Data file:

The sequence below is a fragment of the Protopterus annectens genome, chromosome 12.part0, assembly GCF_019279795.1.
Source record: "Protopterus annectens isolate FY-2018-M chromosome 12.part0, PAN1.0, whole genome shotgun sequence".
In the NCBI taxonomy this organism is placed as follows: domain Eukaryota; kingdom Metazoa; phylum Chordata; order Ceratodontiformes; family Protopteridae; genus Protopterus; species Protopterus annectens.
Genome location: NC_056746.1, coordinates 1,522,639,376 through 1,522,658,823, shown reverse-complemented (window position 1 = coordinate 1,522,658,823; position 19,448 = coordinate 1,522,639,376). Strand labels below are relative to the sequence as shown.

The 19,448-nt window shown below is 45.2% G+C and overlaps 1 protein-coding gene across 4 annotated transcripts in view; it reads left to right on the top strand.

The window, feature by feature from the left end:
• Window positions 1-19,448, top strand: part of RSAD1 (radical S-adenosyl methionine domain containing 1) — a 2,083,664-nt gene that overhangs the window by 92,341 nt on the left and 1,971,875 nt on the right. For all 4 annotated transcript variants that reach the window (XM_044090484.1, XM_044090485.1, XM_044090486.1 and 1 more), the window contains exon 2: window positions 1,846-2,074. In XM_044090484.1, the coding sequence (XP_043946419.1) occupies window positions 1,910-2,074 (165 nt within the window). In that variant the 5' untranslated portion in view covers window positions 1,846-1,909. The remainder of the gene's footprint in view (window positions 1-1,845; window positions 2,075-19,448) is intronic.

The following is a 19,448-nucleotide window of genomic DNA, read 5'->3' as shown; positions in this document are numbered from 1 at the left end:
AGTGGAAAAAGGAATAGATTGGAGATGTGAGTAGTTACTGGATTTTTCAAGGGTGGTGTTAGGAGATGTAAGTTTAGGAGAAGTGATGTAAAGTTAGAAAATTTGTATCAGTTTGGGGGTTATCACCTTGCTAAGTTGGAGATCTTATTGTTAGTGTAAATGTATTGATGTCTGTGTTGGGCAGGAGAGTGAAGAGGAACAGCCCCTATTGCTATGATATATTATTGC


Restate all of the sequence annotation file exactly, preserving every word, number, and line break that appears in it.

The sequence below is a fragment of the Protopterus annectens genome, chromosome 12.part0, assembly GCF_019279795.1.
Source record: "Protopterus annectens isolate FY-2018-M chromosome 12.part0, PAN1.0, whole genome shotgun sequence".
In the NCBI taxonomy this organism is placed as follows: domain Eukaryota; kingdom Metazoa; phylum Chordata; order Ceratodontiformes; family Protopteridae; genus Protopterus; species Protopterus annectens.
Genome location: NC_056746.1, coordinates 1,522,639,376 through 1,522,658,823, shown reverse-complemented (window position 1 = coordinate 1,522,658,823; position 19,448 = coordinate 1,522,639,376). Strand labels below are relative to the sequence as shown.

The 19,448-nt window shown below is 45.2% G+C and overlaps 1 protein-coding gene across 4 annotated transcripts in view; it reads left to right on the top strand.

The window, feature by feature from the left end:
• Window positions 1-19,448, top strand: part of RSAD1 (radical S-adenosyl methionine domain containing 1) — a 2,083,664-nt gene that overhangs the window by 92,341 nt on the left and 1,971,875 nt on the right. For all 4 annotated transcript variants that reach the window (XM_044090484.1, XM_044090485.1, XM_044090486.1 and 1 more), the window contains exon 2: window positions 1,846-2,074. In XM_044090484.1, the coding sequence (XP_043946419.1) occupies window positions 1,910-2,074 (165 nt within the window). In that variant the 5' untranslated portion in view covers window positions 1,846-1,909. The remainder of the gene's footprint in view (window positions 1-1,845; window positions 2,075-19,448) is intronic.

The following is a 19,448-nucleotide window of genomic DNA, read 5'->3' as shown; positions in this document are numbered from 1 at the left end:
AGTGGAAAAAGGAATAGATTGGAGATGTGAGTAGTTACTGGATTTTTCAAGGGTGGTGTTAGGAGATGTAAGTTTAGGAGAAGTGATGTAAAGTTAGAAAATTTGTATCAGTTTGGGGGTTATCACCTTGCTAAGTTGGAGATCTTATTGTTAGTGTAAATGTATTGATGTCTGTGTTGGGCAGGAGAGTGAAGAGGAACAGCCCCTATTGCTATGATATATTATTGC